Dog Carriers: Don't Leave Home Without One
- Author Karen Culver
- Published November 14, 2010
- Word count 933
You’ve never taken Pooch with you on vacation before, but you’re thinking the time is right. He’s a little older and a little better trained. Traveling with Pooch by car can be very rewarding and fun. It also takes some advanced planning so you and your pup can have a safe, comfortable ride. One item you will want to take along is a reliable dog carrier to keep Pooch secure while in the car. Here are a few other tips for a successful trip.
Desensitize Pooch to reduce his stress level. Several weeks before your departure date, begin getting your dog acquainted with the sorts of things he might come across on vacation. First, expose him to a variety of humans: children and older folks, thin and heavy people, those with eyeglasses, with canes, or in wheelchairs. If your dog is familiar with different looking people before going away, he’ll be much more comfortable when meeting them in new surroundings. It’s also important for your dog to be at ease around other animals. If you haven’t already, spend some time at your local dog park so Pooch can get friendly with other canines. It’s a good idea to introduce him to horses, cats, and other animals as well.
Introduce Pooch to new surfaces and sounds. Your dog might find some new situations strange, so be sure your pet is comfortable stepping on all types of surfaces. He might find floor grates, elevators, and escalators very scary. It’s important for your canine traveler to build up a tolerance to traffic noise, especially if he is used to a more rural, tranquil environment. Desensitize Pooch by taking car rides on a highly trafficked thoroughfare. Open the windows to let the noise in. Work up to a walk along a busy street.
Your Pooch might be an adventurous eater and want to try the local canine cuisine, but a sudden change of diet could give him diarrhea. So when traveling avoid food that he normally doesn’t eat. Play it safe and give him food he is used to. If it’s a short trip, take along his regular dog food. On longer trips take enough of your pet’s food to mix gradually with whatever he will be eating. This also goes for water. Take a supply of Pooch’s usual drinking water. After 24 to 36 hours, start mixing it gradually with the new water he’ll be sipping.
Be sure that Pooch has a safe ride. Car seats are required for children and dogs are no different. Crates are great, but dog carriers, car seats or a safety harness attached to your vehicle’s seat belt are also excellent alternatives. These safety devices keep your pet from interfering with or distracting the driver (you!) and also may save her life in the event of an accident. Your dog will also not be able to break free and run away the second you open the car door.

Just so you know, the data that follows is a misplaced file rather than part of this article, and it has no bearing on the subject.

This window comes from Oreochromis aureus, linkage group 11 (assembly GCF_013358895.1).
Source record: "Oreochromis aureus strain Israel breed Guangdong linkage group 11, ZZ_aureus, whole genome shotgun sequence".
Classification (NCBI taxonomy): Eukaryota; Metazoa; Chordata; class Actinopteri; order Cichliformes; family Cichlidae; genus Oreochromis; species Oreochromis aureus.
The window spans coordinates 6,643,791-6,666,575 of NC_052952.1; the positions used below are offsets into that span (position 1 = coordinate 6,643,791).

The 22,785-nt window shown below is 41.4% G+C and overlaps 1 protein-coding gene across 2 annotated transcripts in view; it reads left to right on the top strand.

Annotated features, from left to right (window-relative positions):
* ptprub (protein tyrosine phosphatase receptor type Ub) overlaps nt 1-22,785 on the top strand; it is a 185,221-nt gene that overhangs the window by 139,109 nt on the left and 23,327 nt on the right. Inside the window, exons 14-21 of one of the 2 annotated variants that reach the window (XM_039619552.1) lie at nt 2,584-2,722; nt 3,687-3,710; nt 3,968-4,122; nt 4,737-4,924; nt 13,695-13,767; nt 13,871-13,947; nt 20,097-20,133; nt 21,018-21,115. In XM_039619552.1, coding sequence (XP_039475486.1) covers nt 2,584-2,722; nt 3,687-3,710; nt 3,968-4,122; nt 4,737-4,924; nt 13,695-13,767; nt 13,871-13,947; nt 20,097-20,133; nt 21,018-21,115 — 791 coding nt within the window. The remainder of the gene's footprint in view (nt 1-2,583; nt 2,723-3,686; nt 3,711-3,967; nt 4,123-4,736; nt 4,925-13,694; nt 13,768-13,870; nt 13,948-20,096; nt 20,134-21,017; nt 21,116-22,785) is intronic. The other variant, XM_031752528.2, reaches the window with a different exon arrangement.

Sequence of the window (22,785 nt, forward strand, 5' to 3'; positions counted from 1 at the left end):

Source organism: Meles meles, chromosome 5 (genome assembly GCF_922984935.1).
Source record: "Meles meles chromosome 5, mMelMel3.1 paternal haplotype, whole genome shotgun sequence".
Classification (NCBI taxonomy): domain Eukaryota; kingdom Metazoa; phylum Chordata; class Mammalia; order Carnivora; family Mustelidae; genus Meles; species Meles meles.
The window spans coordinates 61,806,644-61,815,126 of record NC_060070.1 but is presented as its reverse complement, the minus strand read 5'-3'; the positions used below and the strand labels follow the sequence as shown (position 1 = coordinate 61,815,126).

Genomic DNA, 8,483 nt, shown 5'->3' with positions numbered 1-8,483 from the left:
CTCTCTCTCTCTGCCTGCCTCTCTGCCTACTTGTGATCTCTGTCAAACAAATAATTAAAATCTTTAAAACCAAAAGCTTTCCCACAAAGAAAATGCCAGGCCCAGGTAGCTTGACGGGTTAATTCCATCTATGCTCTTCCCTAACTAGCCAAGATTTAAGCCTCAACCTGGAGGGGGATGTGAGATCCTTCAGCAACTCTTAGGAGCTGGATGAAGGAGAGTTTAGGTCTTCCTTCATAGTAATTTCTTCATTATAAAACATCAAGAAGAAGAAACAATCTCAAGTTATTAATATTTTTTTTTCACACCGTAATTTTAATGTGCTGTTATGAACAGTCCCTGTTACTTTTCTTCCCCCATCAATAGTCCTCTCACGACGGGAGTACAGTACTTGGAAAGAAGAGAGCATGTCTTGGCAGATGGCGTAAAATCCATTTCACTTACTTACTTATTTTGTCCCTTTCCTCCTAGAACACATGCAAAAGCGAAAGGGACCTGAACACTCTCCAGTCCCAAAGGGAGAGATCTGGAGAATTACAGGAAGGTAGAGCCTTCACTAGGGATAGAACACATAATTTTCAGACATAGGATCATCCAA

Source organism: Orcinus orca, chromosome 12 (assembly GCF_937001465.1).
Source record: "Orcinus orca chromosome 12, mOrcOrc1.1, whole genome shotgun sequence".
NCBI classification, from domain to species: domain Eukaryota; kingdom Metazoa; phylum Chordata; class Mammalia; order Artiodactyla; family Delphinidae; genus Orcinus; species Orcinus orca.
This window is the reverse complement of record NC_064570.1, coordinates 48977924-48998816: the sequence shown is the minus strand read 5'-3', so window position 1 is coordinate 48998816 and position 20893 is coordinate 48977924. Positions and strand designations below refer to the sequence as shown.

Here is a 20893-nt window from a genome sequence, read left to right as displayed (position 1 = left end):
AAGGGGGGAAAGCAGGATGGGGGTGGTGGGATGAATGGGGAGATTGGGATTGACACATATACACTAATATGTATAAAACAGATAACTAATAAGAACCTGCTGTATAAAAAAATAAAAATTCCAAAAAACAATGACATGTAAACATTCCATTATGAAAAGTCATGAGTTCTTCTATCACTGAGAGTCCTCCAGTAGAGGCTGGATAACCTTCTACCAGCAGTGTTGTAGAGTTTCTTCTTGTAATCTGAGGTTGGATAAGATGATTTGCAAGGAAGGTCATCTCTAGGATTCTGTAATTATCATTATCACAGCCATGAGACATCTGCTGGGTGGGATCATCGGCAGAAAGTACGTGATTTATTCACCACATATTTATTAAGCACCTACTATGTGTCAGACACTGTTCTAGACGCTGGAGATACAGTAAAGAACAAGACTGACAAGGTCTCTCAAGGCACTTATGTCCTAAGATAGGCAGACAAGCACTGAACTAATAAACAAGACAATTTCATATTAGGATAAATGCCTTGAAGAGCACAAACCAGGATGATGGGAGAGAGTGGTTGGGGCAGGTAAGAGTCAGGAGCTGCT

Never allow your dog to ride in the bed of a pickup truck. In some states it’s illegal. She can jump out or be thrown which is pure danger to her or others on the road. Harnessing or leashing your dog to the truck bed is not a good idea either. If she tries to jump out, she could be dragged along the road or the restraint could get tangled around her neck.
No matter how enjoyable it may seem, don’t let your pooch stick his head out the window to feel the breeze and check out the sights. Road debris and other flying objects can injure delicate eyes and ears and cause dryness and irritation. Your dog is also at greater risk for severe injury if your car should stop suddenly or be struck by another vehicle. If it is hot outside, run the air conditioner instead of opening windows and be sure that the air flow is reaching your pet.
Try to stop every two to four hours to stretch and take a break from driving. Plan ahead and visit rest stops along your route every four to six hours so your pet can get a drink of water and get the chance to answer the call of nature. Most rest stops have a space for dogs to relieve themselves and take a romp. Remember to bring along lots of doggy bags to pick up after Pooch.
Be sure your dog is on a leash before opening the car door so she doesn’t break free and run away. If you’ve ever been in the car with your pup before, you know how eager she can be to get out! Even the most obedient dog may become disoriented when traveling to unfamiliar places and take off for home.
If your dog is traveling for the first time or is not used to traveling on a regular basis, use a harness instead of a collar. It is much harder for a pooch to wriggle out of a harness.
Never leave an animal in a parked car, even if you’ve left the windows partially opened. Even on pleasant days, the temperature inside a car can soar to well over 100 degrees in less than 10 minutes, placing your pet at risk for heatstroke or possibly death. On very cold days, hypothermia is a risk. Also, animals left unattended in parked cars frequently are stolen.
Whether it’s a short day excursion or longer road trip, by following these simple suggestions you and your dog will have a great ride!
Karen Culver is the proud owner of two traveling dogs, Pockets and Princess. Her online store PortablePooch.com specializes in dog carriers and other dog travel products. If you enjoyed this article and want more dog tips and tidbits, visit PortablePooch.com to sign up for your free newsletter.Article source: https://articlebiz.com
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